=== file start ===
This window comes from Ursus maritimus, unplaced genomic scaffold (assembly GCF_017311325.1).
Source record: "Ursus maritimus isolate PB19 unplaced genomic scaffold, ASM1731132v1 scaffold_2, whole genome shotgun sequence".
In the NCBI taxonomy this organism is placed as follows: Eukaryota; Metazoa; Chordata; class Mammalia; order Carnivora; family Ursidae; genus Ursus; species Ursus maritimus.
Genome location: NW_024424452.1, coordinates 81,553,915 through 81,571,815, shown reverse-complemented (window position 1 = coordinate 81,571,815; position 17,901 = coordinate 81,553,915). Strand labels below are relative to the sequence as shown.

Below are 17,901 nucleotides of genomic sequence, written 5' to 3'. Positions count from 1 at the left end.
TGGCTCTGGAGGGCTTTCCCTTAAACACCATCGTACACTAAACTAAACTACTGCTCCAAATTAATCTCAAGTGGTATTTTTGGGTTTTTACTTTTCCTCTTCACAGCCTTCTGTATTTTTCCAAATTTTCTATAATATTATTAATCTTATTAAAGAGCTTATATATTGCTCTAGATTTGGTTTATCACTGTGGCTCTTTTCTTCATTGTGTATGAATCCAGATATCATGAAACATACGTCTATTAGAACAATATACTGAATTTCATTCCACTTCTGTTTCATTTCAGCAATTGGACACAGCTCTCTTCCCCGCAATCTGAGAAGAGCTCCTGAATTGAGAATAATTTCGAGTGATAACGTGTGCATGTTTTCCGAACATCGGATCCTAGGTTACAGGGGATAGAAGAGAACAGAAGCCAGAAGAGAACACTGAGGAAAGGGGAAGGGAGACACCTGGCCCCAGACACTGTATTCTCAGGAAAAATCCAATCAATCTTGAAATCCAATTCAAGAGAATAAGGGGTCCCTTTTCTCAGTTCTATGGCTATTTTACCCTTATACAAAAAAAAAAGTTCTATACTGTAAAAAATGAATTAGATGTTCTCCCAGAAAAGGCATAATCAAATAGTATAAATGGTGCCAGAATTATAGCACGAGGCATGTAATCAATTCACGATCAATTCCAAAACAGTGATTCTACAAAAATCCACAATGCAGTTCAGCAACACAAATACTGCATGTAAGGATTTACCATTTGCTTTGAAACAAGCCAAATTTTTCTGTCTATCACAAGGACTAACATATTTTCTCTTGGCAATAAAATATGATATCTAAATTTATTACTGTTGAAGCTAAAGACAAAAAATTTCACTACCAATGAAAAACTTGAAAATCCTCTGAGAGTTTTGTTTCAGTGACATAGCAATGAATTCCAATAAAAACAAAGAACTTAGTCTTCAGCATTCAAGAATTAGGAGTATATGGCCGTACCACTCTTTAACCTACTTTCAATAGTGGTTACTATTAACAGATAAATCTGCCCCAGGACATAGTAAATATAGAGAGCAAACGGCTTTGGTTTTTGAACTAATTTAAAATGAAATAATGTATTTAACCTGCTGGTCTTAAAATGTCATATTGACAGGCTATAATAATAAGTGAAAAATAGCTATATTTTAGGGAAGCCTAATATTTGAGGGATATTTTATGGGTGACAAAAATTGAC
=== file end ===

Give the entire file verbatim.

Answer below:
This window comes from Ursus maritimus, unplaced genomic scaffold (assembly GCF_017311325.1).
Source record: "Ursus maritimus isolate PB19 unplaced genomic scaffold, ASM1731132v1 scaffold_2, whole genome shotgun sequence".
In the NCBI taxonomy this organism is placed as follows: Eukaryota; Metazoa; Chordata; class Mammalia; order Carnivora; family Ursidae; genus Ursus; species Ursus maritimus.
Genome location: NW_024424452.1, coordinates 81,553,915 through 81,571,815, shown reverse-complemented (window position 1 = coordinate 81,571,815; position 17,901 = coordinate 81,553,915). Strand labels below are relative to the sequence as shown.

Below are 17,901 nucleotides of genomic sequence, written 5' to 3'. Positions count from 1 at the left end.
TGGCTCTGGAGGGCTTTCCCTTAAACACCATCGTACACTAAACTAAACTACTGCTCCAAATTAATCTCAAGTGGTATTTTTGGGTTTTTACTTTTCCTCTTCACAGCCTTCTGTATTTTTCCAAATTTTCTATAATATTATTAATCTTATTAAAGAGCTTATATATTGCTCTAGATTTGGTTTATCACTGTGGCTCTTTTCTTCATTGTGTATGAATCCAGATATCATGAAACATACGTCTATTAGAACAATATACTGAATTTCATTCCACTTCTGTTTCATTTCAGCAATTGGACACAGCTCTCTTCCCCGCAATCTGAGAAGAGCTCCTGAATTGAGAATAATTTCGAGTGATAACGTGTGCATGTTTTCCGAACATCGGATCCTAGGTTACAGGGGATAGAAGAGAACAGAAGCCAGAAGAGAACACTGAGGAAAGGGGAAGGGAGACACCTGGCCCCAGACACTGTATTCTCAGGAAAAATCCAATCAATCTTGAAATCCAATTCAAGAGAATAAGGGGTCCCTTTTCTCAGTTCTATGGCTATTTTACCCTTATACAAAAAAAAAAGTTCTATACTGTAAAAAATGAATTAGATGTTCTCCCAGAAAAGGCATAATCAAATAGTATAAATGGTGCCAGAATTATAGCACGAGGCATGTAATCAATTCACGATCAATTCCAAAACAGTGATTCTACAAAAATCCACAATGCAGTTCAGCAACACAAATACTGCATGTAAGGATTTACCATTTGCTTTGAAACAAGCCAAATTTTTCTGTCTATCACAAGGACTAACATATTTTCTCTTGGCAATAAAATATGATATCTAAATTTATTACTGTTGAAGCTAAAGACAAAAAATTTCACTACCAATGAAAAACTTGAAAATCCTCTGAGAGTTTTGTTTCAGTGACATAGCAATGAATTCCAATAAAAACAAAGAACTTAGTCTTCAGCATTCAAGAATTAGGAGTATATGGCCGTACCACTCTTTAACCTACTTTCAATAGTGGTTACTATTAACAGATAAATCTGCCCCAGGACATAGTAAATATAGAGAGCAAACGGCTTTGGTTTTTGAACTAATTTAAAATGAAATAATGTATTTAACCTGCTGGTCTTAAAATGTCATATTGACAGGCTATAATAATAAGTGAAAAATAGCTATATTTTAGGGAAGCCTAATATTTGAGGGATATTTTATGGGTGACAAAAATTGAC